I'll post some pictures in a day or two when they are finished. 

Monday 3 October 2011

FoW 600pt Skirmish

I got a Flames of War game in on Saturday, the second of two games over the weekend! These small games were more about learning the rules than anything else but they were fun non-the-less. For both games I used the same forces facing off against each other but with slightly different terrain layout. We didn't use any of the scenarios from the rulebooks though, this was just a plain and simple fight to the death. As I said the real objective of the game was to get stuck into learning and understanding the rules.

US 2nd Armoured
Sherman Platoon (2 x M4A1 (76mm) Shermans) 230pts
Stuart Platoon (4 x M5A1 Stuarts) 250pts
Rifle Platoon (HQ + 3 Squads) 155pts

Panzer Lehr
Panzer IV H Platoon (3 x Panzer IV H) 285pts
Gerpanzerte Panzergrenadiers (HQ+3 Squads) 335pts

The 'table' size was limited by the actual dimensions of the table we were playing on; in this case 4' x 3'6". Not   ideal but beggars can't be choosers as the saying goes. I set up the terrain to keep things simple but utilizing enough features to give us a chance to get familiar with different types. Ray - my brother-in-law and opponent for the game - then chose which side to deploy.

One thing you'll see from the pictures is that we both seemed to have a case of mistaken identity. Ray played the US 2nd Armoured but was wearing last years Tankfest T-Shirt with a picture of Tiger 131 on it. Meanwhile I was playing the German Panzer Lehr but wore a T-shirt featuring the us/allied star star emblem.

Ray deployed his rifle platoon over a large area which reduced its effectiveness but also denied me lots of targets to shoot at (because of terrain) . His Stuart platoon was deployed on his right, opposite my Panzergrenadiers, but had to cross several areas of rough terrain to reach me. His two Sherman 76's were on his left flank facing off against my Panzer IV's.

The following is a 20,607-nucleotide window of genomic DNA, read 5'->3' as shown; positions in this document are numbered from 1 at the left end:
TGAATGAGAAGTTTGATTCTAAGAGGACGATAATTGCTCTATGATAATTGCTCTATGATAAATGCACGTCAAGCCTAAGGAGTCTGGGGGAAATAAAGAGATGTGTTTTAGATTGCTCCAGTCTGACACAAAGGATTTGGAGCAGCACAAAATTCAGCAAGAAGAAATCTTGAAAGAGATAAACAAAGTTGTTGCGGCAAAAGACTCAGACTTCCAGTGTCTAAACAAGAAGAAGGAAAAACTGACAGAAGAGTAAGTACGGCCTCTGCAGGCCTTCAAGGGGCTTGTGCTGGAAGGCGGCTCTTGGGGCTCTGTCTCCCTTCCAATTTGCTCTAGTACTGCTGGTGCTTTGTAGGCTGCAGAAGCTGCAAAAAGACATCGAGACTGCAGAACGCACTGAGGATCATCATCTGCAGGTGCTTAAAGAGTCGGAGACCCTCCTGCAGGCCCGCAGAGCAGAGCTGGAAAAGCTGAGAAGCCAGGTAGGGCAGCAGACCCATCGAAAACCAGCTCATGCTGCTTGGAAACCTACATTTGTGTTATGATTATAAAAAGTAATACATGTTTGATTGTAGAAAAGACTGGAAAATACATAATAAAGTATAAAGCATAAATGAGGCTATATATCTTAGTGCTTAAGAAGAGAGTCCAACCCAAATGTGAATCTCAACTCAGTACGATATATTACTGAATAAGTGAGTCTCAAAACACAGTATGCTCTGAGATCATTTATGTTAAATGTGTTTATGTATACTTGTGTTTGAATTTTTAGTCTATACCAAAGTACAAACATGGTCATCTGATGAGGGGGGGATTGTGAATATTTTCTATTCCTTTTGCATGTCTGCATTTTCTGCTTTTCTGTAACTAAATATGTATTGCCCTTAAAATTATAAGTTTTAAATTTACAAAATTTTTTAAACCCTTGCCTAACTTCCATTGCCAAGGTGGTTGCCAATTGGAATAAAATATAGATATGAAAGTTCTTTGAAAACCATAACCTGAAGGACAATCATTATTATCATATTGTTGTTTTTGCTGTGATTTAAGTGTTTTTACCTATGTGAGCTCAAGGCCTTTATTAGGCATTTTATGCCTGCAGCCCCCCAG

Meanwhile I deployed my Panzergrenadiers and my Panzer IV's to guard the Left and Right bridges respectively. When we had finished deploying I gave Ray a chance to redeploy now that he knew where I was. He made some small adjustments, mostly to move units into better command distance. We then rolled to see who would go first and Ray one the roll.

On mass he began to move all his units forward. One of the Stuarts bogged down in the first movement phase and remained bogged down for most of the battle. We reckon the crew were having a cup of Joe and only rejoined the battle when they had finished! The rest of his forces had no such problem and his infantry made full use of the cover in the centre of the battlefield. I fully expected the first shooting phase to be relatively ineffectual as all his vehicles had moved and their Rate of Fire (ROF) was therefore reduced to 1. But Ray showed his natural luck with the dice and destroyed two of my Panzer IV's with his first round of fire from his Sherman's!

My first turn saw my Panzergrenadiers consolidate their position along the river bank either side of the bridge on my left. My remaining Panzer IV's decided to hold their position and maximise their ROF against the advancing Sherman's. This paid off as one Sherman was left burning by the end of my turn. By this stage I was getting worried, my Panzergrenadiers looked incredibly outnumbered facing most of Rays Rifle Platoon and the Stuarts. But I (and Ray) underestimated the high ROF of my MG Teams when stationary and dug in. By this stage all the Stuarts (baring the one still having breakfast at the rear) were in range of my Panzerfaust teams and a large number of his rifle teams were also within sight of my MG's. Within two rounds all but one Stuart were in flames and four rifle teams had been killed. The American right flank was disintegrating.

The last couple of turns of the game were just a drawn out death rattle for the Americans as the panzer IV's finished off the last Sherman and the Panzergrenadiers began pushing across the bridge and outflanked what was left of the US Rifle Platoon. My troops didn't escape unscathed but by concentrating my forces against rays strung out rifle platoon I was able to gain local superiority and roll up his line.

This game was purely an excuse to learn the rules, especially for my Brother-in-law as he's not played any wargames before. I think we learned a lot with this small game and we certainly felt like we covered a lot of the rules and clarified our understanding of them. I've never been the sort of person that finds it easy to sit down, read rules and absorb them 'dry'. I'm much more of a hands-on kind of person. The Flames of War rulebook is a hefty 258 pages and just looking at it makes me want to go back to firing rubber bands at my figures to determine victory instead of rolling dice. Playing through the rules and taking our time to absorb them has helped us both. Now we need to follow up with a larger battle to ram home what we have learned.